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One of the benefits of the United States normalizing relations with Cuba is that the country is now available for Hollywood to use as a filming location. As beautiful as the nation is to shoot in, it's not without its problems. The Fate of the Furious was the first film to use Cuba as a location after the lifting of the embargo and while director F. Gary Gray says that everything the movie went through to film in Cuba was worth it, even the simplest things were difficult because they had never been done before. According to Gray...
It was massive undertaking to bring hundreds of people from the U.S. to Cuba, even something as simple as putting them up in a hotel. Or sending out emails --- we had very limited to no internet service. It's one thing to bring a movie to Cuba, but it's another to bring a movie of this size, where you are racing vintage cars 100 miles per hour down streets where there are tens of thousands of people just watching. When you have actors and stuntmen driving at these speeds in these old cars, being chased by helicopters in a city that had never seen a helicopter like that before, it was really tough. But worth it.
Filming a movie on location always has major logistics requirements but so many places do this all the time that everybody knows how to handle it. Such was not the case in Cuba, where filming scenes like the opening of The Fate of the Furious were in violation of U.S. law previously. According to F. Gary Gay's comments to The Hollywood Reporter, this meant hotels weren't used to having that many guests and people weren't used to having filming done down their street. Even in Los Angeles, where such things are more common, you'll get fans on a film set trying to get a glimpse of their favorite stars, but one can only imagine how much worse the whole thing would have been in Cuba.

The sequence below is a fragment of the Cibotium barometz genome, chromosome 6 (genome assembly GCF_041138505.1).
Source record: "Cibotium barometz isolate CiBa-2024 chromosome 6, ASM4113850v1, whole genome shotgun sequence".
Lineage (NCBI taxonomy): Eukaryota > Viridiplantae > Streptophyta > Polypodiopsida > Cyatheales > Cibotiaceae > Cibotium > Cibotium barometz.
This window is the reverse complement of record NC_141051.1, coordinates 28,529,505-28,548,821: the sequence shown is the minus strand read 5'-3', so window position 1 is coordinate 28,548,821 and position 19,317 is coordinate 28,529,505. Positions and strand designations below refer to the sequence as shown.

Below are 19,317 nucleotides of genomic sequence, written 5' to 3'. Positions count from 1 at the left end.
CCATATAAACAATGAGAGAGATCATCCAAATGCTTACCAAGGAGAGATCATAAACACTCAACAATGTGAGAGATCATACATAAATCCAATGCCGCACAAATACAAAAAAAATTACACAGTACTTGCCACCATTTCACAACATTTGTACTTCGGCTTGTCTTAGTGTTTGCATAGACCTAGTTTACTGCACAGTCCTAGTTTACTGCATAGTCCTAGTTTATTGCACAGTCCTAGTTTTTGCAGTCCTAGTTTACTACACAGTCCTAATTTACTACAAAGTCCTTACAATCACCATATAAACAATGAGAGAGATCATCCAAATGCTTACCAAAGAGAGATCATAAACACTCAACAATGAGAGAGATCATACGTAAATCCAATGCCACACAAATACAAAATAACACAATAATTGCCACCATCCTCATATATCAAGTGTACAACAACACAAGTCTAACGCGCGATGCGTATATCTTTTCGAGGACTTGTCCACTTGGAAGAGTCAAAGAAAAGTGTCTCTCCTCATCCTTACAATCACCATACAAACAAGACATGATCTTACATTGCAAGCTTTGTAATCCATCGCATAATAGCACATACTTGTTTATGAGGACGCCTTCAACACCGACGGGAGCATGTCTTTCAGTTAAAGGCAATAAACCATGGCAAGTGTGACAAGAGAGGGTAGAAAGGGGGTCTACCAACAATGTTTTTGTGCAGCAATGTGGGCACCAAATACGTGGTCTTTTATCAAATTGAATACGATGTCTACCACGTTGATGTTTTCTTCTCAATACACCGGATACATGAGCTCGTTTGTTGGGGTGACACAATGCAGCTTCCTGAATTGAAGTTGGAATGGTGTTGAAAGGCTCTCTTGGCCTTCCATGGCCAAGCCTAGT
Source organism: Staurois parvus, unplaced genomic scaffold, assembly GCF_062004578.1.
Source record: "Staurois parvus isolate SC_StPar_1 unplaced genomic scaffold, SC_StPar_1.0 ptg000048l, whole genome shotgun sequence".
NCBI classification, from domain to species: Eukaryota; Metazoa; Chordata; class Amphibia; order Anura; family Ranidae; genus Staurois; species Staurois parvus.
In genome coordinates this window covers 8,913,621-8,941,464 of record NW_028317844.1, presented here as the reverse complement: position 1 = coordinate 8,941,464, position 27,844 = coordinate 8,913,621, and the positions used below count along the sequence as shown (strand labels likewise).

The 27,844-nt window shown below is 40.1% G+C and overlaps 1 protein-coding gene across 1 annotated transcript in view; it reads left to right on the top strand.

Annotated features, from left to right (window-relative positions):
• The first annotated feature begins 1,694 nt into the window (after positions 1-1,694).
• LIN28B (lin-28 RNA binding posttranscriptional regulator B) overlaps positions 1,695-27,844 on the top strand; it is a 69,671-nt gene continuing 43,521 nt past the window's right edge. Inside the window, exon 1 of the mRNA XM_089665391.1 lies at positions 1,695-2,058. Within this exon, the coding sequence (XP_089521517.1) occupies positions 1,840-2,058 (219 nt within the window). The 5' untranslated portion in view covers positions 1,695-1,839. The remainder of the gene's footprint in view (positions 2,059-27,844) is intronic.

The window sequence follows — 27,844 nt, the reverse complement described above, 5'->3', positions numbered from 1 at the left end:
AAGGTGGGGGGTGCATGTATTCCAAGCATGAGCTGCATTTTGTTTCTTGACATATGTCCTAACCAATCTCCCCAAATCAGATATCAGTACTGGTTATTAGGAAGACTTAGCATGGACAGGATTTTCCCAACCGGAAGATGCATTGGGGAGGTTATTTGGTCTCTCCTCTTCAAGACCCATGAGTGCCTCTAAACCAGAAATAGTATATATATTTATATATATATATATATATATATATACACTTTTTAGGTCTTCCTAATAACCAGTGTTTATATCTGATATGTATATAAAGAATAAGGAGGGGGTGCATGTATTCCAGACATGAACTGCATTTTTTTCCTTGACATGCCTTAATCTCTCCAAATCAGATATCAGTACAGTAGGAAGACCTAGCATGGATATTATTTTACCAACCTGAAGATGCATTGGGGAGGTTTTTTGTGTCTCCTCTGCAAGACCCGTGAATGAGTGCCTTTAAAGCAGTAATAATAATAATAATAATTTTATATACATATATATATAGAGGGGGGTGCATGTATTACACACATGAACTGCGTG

And of course, there's the issue of internet access, one of those things that have become so ubiquitous in most of the world that you don't even notice it anymore unless you don't have it. This was apparently the case in Cuba as their infrastructure was not up to what the crew was used to, so simply sending an email back to the studio or to somebody on the crew became a chore. Slightly ironic, considering one of the sponsorship deals the movie put together was with an ISP.
Cuba appears to be undergoing a trial by fire when it comes to their new status as a major filming location. First, they had The Fate of the Furious arrive on their shores, then they had Transformers: The Last Knight show up next. So much for letting the island nation start small and learn how to handle bigger productions. On the plus side, at this rate, it shouldn't take too long for Cubans to be experts at location filming.